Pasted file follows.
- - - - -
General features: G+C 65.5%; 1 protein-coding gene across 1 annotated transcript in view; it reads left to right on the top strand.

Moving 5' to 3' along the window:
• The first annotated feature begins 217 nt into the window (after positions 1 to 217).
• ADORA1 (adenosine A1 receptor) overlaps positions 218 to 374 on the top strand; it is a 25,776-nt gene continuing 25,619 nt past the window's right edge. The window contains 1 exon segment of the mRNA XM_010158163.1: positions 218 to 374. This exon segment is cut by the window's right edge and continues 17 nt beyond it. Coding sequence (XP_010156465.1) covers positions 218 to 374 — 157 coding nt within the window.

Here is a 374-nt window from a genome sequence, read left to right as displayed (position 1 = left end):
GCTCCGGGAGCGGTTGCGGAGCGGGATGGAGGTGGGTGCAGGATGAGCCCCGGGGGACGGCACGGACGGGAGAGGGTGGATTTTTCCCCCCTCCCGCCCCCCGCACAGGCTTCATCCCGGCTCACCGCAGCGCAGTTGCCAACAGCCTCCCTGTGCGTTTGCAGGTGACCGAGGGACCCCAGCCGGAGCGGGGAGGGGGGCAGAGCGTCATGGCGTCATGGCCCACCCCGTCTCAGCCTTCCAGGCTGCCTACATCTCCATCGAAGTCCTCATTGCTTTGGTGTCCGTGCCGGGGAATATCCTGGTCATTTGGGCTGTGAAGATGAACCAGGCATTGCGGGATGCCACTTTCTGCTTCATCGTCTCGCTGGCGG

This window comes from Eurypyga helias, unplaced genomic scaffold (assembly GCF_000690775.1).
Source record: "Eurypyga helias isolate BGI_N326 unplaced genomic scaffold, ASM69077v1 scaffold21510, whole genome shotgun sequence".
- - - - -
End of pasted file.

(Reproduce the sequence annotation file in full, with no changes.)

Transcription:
General features: G+C 65.5%; 1 protein-coding gene across 1 annotated transcript in view; it reads left to right on the top strand.

Moving 5' to 3' along the window:
• The first annotated feature begins 217 nt into the window (after positions 1 to 217).
• ADORA1 (adenosine A1 receptor) overlaps positions 218 to 374 on the top strand; it is a 25,776-nt gene continuing 25,619 nt past the window's right edge. The window contains 1 exon segment of the mRNA XM_010158163.1: positions 218 to 374. This exon segment is cut by the window's right edge and continues 17 nt beyond it. Coding sequence (XP_010156465.1) covers positions 218 to 374 — 157 coding nt within the window.

Here is a 374-nt window from a genome sequence, read left to right as displayed (position 1 = left end):
GCTCCGGGAGCGGTTGCGGAGCGGGATGGAGGTGGGTGCAGGATGAGCCCCGGGGGACGGCACGGACGGGAGAGGGTGGATTTTTCCCCCCTCCCGCCCCCCGCACAGGCTTCATCCCGGCTCACCGCAGCGCAGTTGCCAACAGCCTCCCTGTGCGTTTGCAGGTGACCGAGGGACCCCAGCCGGAGCGGGGAGGGGGGCAGAGCGTCATGGCGTCATGGCCCACCCCGTCTCAGCCTTCCAGGCTGCCTACATCTCCATCGAAGTCCTCATTGCTTTGGTGTCCGTGCCGGGGAATATCCTGGTCATTTGGGCTGTGAAGATGAACCAGGCATTGCGGGATGCCACTTTCTGCTTCATCGTCTCGCTGGCGG

This window comes from Eurypyga helias, unplaced genomic scaffold (assembly GCF_000690775.1).
Source record: "Eurypyga helias isolate BGI_N326 unplaced genomic scaffold, ASM69077v1 scaffold21510, whole genome shotgun sequence".